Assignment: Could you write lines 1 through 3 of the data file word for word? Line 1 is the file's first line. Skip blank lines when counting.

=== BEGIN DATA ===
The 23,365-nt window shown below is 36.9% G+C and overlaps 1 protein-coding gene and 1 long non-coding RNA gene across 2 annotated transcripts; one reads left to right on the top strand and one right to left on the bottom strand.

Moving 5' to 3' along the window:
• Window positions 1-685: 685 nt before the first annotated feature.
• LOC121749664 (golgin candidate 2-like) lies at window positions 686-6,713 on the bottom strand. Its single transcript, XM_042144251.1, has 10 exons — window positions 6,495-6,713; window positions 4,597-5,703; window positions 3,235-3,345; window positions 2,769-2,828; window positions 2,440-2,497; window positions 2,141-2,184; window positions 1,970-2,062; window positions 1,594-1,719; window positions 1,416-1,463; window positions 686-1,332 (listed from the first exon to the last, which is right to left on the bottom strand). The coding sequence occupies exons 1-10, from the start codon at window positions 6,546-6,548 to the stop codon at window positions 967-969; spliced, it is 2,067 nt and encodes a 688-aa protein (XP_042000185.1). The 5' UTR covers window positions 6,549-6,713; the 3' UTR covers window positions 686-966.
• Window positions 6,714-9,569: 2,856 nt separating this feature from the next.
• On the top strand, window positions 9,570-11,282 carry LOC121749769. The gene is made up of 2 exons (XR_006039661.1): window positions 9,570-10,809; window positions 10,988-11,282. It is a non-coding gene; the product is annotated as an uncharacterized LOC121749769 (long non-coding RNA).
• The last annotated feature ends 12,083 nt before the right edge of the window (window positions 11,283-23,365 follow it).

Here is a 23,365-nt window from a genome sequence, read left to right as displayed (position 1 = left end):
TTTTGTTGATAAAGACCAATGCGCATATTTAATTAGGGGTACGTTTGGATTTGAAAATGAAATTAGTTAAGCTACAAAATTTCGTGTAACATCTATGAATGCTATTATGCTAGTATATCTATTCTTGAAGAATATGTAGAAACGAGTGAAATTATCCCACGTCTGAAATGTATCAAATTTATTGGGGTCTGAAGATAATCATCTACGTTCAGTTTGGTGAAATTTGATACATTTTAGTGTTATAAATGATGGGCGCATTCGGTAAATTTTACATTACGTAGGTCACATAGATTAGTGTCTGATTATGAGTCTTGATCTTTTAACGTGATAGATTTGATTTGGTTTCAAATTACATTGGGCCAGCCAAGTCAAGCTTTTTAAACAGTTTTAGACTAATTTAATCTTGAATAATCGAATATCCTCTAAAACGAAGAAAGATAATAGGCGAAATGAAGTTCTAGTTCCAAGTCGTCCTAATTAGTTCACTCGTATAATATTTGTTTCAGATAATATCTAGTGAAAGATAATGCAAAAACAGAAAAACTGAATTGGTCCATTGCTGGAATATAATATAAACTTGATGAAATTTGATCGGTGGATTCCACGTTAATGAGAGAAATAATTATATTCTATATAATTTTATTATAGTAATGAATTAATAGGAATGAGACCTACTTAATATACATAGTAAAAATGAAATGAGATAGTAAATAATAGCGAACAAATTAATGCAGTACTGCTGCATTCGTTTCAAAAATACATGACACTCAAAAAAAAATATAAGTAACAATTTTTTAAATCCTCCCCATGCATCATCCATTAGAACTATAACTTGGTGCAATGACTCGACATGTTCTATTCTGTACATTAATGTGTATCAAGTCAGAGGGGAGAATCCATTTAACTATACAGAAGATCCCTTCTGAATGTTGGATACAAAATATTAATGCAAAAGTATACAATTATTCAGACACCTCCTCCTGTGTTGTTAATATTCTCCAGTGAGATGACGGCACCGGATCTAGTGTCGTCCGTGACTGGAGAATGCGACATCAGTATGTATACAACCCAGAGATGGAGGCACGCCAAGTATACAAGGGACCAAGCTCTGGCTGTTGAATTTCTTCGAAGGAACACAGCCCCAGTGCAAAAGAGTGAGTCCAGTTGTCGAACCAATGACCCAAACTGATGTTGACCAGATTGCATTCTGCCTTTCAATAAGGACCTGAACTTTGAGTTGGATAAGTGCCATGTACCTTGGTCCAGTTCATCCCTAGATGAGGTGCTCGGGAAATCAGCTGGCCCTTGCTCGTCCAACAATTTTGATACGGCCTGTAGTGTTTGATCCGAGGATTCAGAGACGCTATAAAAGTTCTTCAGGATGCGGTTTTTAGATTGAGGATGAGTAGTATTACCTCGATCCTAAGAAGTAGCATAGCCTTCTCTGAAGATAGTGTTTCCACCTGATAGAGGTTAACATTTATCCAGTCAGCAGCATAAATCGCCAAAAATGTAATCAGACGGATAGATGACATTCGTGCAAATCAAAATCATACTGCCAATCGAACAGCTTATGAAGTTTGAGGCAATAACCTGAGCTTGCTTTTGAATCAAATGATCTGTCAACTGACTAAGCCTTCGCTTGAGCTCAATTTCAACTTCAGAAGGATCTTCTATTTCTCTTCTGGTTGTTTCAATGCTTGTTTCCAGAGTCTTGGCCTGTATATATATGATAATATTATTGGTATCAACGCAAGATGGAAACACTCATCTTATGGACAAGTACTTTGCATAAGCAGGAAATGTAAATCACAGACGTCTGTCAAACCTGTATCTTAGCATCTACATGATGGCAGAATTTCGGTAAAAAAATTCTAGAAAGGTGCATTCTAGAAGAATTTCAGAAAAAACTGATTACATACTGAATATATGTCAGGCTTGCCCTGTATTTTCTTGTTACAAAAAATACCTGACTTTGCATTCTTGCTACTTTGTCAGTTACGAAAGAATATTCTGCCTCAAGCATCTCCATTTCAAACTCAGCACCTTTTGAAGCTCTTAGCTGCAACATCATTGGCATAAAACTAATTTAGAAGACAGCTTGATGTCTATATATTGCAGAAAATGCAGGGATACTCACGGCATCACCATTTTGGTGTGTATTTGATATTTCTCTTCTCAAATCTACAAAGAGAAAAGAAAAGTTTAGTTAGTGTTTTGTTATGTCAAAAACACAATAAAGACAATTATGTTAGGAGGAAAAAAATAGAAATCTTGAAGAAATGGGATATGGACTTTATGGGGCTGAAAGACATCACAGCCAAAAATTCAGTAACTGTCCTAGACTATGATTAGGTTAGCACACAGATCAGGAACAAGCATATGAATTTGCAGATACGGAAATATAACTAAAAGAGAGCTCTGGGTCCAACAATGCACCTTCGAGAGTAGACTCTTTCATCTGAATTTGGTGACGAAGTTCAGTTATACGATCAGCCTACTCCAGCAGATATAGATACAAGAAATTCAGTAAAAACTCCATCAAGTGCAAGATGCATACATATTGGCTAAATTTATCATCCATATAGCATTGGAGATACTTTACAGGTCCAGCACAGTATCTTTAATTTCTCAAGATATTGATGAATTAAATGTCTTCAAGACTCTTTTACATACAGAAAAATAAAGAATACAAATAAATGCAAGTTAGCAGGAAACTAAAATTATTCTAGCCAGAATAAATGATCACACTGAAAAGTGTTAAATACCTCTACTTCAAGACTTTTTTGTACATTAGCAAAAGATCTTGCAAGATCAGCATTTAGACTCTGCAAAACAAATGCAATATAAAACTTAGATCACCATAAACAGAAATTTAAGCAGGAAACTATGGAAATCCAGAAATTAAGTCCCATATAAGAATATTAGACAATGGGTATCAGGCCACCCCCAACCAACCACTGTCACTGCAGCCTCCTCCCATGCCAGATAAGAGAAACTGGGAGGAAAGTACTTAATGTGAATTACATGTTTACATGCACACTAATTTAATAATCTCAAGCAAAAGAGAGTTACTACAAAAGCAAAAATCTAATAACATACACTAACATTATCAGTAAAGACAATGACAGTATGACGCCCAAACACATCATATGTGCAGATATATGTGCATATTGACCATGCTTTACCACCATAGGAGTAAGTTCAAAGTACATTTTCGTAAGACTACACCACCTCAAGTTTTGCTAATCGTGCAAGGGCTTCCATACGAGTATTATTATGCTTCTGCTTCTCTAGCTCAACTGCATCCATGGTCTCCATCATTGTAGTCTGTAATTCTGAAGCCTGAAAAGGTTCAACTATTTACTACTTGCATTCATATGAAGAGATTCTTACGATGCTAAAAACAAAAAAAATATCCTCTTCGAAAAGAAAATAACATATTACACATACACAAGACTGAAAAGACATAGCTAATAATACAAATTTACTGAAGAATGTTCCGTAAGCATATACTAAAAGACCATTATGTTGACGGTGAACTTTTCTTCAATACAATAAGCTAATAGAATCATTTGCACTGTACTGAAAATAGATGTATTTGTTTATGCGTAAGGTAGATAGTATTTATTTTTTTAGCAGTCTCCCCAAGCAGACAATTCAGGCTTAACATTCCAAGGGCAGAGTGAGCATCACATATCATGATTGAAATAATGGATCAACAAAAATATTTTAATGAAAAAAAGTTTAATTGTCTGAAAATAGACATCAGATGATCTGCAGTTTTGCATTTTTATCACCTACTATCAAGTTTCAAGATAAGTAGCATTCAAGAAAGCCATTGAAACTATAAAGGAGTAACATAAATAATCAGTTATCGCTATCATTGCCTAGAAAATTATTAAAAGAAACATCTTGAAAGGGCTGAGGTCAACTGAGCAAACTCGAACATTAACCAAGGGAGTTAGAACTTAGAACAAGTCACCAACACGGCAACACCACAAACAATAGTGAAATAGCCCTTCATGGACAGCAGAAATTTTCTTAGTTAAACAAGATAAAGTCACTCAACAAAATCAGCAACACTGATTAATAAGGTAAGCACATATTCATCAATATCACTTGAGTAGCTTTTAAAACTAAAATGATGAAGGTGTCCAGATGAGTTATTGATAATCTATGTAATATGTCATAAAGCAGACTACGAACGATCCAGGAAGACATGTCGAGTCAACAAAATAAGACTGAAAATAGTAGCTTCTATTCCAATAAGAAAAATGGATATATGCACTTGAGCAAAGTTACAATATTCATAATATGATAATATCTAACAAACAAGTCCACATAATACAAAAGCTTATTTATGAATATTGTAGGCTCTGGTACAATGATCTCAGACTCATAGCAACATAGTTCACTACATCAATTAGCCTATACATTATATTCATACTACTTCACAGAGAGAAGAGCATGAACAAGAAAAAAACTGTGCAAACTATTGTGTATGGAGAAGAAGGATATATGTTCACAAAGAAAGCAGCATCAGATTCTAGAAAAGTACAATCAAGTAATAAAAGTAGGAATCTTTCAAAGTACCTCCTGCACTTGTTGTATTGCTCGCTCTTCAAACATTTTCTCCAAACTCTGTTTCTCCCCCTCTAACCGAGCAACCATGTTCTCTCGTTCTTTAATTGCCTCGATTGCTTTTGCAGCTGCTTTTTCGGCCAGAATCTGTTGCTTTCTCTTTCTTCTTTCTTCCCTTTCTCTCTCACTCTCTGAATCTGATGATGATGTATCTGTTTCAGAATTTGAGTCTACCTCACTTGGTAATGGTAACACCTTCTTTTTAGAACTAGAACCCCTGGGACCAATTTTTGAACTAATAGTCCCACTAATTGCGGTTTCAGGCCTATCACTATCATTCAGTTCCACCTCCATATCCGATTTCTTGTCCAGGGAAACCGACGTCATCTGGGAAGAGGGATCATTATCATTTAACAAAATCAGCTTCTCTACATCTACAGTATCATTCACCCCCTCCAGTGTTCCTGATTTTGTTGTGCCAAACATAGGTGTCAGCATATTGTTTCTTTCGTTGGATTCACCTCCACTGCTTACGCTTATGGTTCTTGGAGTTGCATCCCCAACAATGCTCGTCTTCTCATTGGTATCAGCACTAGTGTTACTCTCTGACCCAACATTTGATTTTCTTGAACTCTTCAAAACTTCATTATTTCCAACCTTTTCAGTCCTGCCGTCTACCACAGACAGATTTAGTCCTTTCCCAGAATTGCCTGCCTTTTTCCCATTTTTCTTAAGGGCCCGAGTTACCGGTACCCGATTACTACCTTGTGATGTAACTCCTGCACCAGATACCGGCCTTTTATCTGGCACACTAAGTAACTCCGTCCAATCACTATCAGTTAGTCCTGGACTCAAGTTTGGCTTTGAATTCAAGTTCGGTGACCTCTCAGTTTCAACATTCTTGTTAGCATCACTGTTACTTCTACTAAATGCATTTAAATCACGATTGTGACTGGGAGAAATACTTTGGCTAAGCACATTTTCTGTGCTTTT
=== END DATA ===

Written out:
The 23,365-nt window shown below is 36.9% G+C and overlaps 1 protein-coding gene and 1 long non-coding RNA gene across 2 annotated transcripts; one reads left to right on the top strand and one right to left on the bottom strand.

Moving 5' to 3' along the window:
• Window positions 1-685: 685 nt before the first annotated feature.